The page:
Uzbekistan’s veteran dictator and first President, Islam Karimov, left his country as he ruled it: plagued by inconsistencies in news reports, government cover-ups, and incorrigible deceit. While Karimov reportedly died on September 2nd at the age of 78 due to a brain hemorrhage, he likely passed away well before his government’s official announcement. The full extent of Karimov’s critical condition was not revealed to the media until his daughter, Lola Karimova-Tillyaeva, announced it on her Instagram profile. Then, after days of speculation, the Uzbek government finally confirmed that Karimov had passed away. Following a few hours of contention, Nigmatilla Yuldashev, the chairman of the upper house of Parliament and next in the line of presidential succession, stepped aside to allow long-time Prime Minister Shavkat Mirziyoyev to become the interim leader.
The postponed announcement of Karimov’s death sheds light on the fears of the regime. Given that Uzbekistan has never held democratic elections and that nearly half of the country’s 32 million citizens have only lived under Karimov, such a delay in announcing the Uzbek leader’s death signifies that the regime is concerned about maintaining the status quo. Unfortunately for its citizens, its neighbors in Central Asia, and leaders around the world, Uzbekistan’s malicious, progressively inert, and undeniably criminal status quo looks set to stay for the foreseeable future.
Out with the Old, in with the Old
Despite Uzbekistan’s status as the second largest—and most populous—Central Asian country, its happenings rarely appear in Western news. However, Karimov’s death deserves attention: it is the first political change in Uzbekistan since the dissolution of the Soviet Union more than a quarter-of-a-century ago. The impending transition period will be a decisive test for the future of the country. A smooth, internal transfer of power from one strongman to another is all but assured; even though such fluidity may not be ensured if the new administration continues to embrace old government policies of stagnation and oligarchy.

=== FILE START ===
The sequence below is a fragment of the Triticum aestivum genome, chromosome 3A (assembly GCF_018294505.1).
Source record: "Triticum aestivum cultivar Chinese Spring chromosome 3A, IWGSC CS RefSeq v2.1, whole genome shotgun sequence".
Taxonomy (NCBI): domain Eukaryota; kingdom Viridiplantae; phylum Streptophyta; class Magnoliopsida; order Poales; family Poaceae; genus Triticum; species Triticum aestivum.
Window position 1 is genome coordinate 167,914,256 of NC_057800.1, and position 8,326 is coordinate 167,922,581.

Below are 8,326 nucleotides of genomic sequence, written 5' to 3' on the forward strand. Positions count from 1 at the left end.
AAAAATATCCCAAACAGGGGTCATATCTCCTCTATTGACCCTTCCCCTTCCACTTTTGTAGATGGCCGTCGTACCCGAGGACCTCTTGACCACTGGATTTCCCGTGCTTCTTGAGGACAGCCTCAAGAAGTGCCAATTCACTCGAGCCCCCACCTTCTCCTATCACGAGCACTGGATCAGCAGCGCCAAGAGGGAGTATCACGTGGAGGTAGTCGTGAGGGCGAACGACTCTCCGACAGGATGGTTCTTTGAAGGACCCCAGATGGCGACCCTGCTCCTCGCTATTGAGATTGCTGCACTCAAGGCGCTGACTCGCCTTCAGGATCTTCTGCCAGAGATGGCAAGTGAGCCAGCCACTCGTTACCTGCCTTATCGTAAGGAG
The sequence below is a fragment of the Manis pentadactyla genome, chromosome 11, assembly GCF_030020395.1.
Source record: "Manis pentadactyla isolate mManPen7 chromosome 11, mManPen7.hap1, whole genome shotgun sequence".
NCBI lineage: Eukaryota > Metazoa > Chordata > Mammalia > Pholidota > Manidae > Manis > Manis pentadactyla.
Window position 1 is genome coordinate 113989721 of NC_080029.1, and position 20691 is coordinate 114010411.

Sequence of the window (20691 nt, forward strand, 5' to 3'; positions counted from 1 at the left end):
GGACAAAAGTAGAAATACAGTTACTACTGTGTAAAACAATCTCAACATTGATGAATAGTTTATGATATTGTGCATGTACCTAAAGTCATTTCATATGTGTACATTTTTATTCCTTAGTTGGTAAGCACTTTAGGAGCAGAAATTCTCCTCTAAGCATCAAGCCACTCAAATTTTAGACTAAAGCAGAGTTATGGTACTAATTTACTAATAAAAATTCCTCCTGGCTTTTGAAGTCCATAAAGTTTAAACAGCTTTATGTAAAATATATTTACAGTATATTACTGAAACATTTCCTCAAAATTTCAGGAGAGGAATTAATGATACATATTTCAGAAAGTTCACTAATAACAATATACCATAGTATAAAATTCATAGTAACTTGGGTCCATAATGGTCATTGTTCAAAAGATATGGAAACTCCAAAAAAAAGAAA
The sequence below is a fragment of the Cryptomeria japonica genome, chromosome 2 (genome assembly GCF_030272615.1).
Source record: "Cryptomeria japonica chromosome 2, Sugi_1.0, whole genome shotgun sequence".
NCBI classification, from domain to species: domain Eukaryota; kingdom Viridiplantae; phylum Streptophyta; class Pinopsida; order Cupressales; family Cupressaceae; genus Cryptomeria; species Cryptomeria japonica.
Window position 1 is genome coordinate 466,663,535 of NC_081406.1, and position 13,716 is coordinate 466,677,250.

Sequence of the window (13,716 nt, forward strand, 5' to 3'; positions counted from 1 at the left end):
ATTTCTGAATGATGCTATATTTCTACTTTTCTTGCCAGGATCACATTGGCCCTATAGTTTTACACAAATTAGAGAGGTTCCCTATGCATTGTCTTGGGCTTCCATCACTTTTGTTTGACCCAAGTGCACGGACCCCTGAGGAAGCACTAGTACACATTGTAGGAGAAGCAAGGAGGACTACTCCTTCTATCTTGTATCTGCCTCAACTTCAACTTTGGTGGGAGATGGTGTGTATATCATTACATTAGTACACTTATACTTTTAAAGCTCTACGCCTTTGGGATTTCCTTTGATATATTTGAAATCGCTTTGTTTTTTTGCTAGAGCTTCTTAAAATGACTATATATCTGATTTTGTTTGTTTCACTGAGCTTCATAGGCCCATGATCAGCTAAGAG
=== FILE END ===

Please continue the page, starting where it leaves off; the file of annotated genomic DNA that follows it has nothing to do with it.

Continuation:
Fortunately for Uzbekistan, the nation’s finest institution is its propaganda machine. The tightly-controlled press allows the government to maintain a steady and controlled flow of communication and order. According to Uzbekistan’s constitution, a presidential election must be held within three months of the former leader’s death, and former Prime Minister and now-President Mirziyoyev was sworn in after the December 4th election. Such a result was to be expected, not because the people wanted Mirziyoyev, but because the choosing of the Uzbek leader happened months before the people had any “voice” in deciding their contested future.
While Mirziyoyev as the next president is assuredly fortunate for the country’s inner circle in Tashkent, it is disastrous for the millions of other Uzbek citizens who are oppressed by the government daily. The destitute citizens of Uzbekistan should not remain hopeful for change under a new administration, because the moment Mirziyoyev took power, he characterized his predecessor’s tenure in office as one replete with “democratic reforms and transformations in the political, economic and social spheres.” That is why it was no surprise that during his first day on the job, Mirziyoyev emphasized his intention to maintain the policies of Karimov’s government.
For domestic policy, the interim President reiterated the urgency behind preserving the stringent and borderline oppressive rule of law, authoritarian inter-ethnic harmony within the nation, and a continued “strict observance of the rights and freedoms of citizens.” While these initiatives may seem promising, in actuality, they entail continued monitoring of citizens, violence toward non-Uzbek peoples, and further human rights violations in order to maintain law and order.